Initial stack frame

Jerry Van Baren vanbaren_gerald at
Wed Jan 31 02:27:20 EST 2001

At 03:46 PM 1/30/01 +0100, Wolfgang Denk wrote:

>In message < at>
>Jerry Van Baren wrote:
> >
> > One of the differences between the ABI and EABI is that the EABI
> > requires 8 byte alignment of the stack and the ABI requires 16 byte
> > alignment (EABI, p.28).
>Yes, ok. But what is implemented by GCC and glibc? The SVR4 ABI or
>the EABI?
>In other words: Wolfgang Grandegger wants to know if  we  must  align
>"private" stack frames on 8 or 16 byte boundaries...
>Wolfgang Denk
>Software Engineering:  Embedded and Realtime Systems,  Embedded Linux
>Phone: (+49)-8142-4596-87  Fax: (+49)-8142-4596-88  Email: wd at
>Visit us at Embedded Systems: Feb 14-16 2001, Nuremberg, Halle 12/K01
>(with TQ Components); our presentation "Starke Zwerge: Embedded Linux
>auf PowerPC-Systemen" on Thursday, Feb 15 2001, 13:30 Forum Halle 11.

The stack frame alignment shouldn't matter as long as it doesn't matter
to the processor (there may be efficiency reasons to align to 16 bytes,
but there doesn't appear to be any operational problems aligning to 8
bytes -- I never knowingly misaligned to 4 bytes so I don't know if
that works).

The difference between 8 and 16 byte alignment is extra padding words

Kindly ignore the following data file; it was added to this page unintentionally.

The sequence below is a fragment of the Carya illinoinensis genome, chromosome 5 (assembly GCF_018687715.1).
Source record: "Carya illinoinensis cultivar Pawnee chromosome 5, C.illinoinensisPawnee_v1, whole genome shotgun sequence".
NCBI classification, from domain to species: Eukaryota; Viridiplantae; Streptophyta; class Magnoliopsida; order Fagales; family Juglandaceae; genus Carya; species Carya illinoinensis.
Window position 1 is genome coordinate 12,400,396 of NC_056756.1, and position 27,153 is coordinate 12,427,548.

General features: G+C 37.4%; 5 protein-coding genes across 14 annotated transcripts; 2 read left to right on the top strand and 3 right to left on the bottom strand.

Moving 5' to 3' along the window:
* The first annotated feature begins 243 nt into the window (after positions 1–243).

inside the stack frame.  Since C doesn't allow you to access a
function's variables from within a nested function (Pascal is the only
language I can think of that does this), nobody but the local function
should need to know where the variables are inside a given stack
frame.  Since that is the routine that put in the padding, it would
know where the the registers and variables are.  Well, on second
thought, the debugger (gdb) needs to know where the padding is in order
to display variables and parameters of the function, but that is
getting pretty deep into the system.  Stack back-tracing should use the
frame back chain, which is independent of the alignment padding.

The ABI/EABI doesn't specify where the padding should be put in the
frame, but it would logically go in the "Area for constructing
parameter lists for callees" portion of the frame.  The simplest thing
to do would be to compile some example functions and look at the
disassembled output, and then do the same thing -- my favorite method
of programming (plagiarism is a Good Thing in programming :-).


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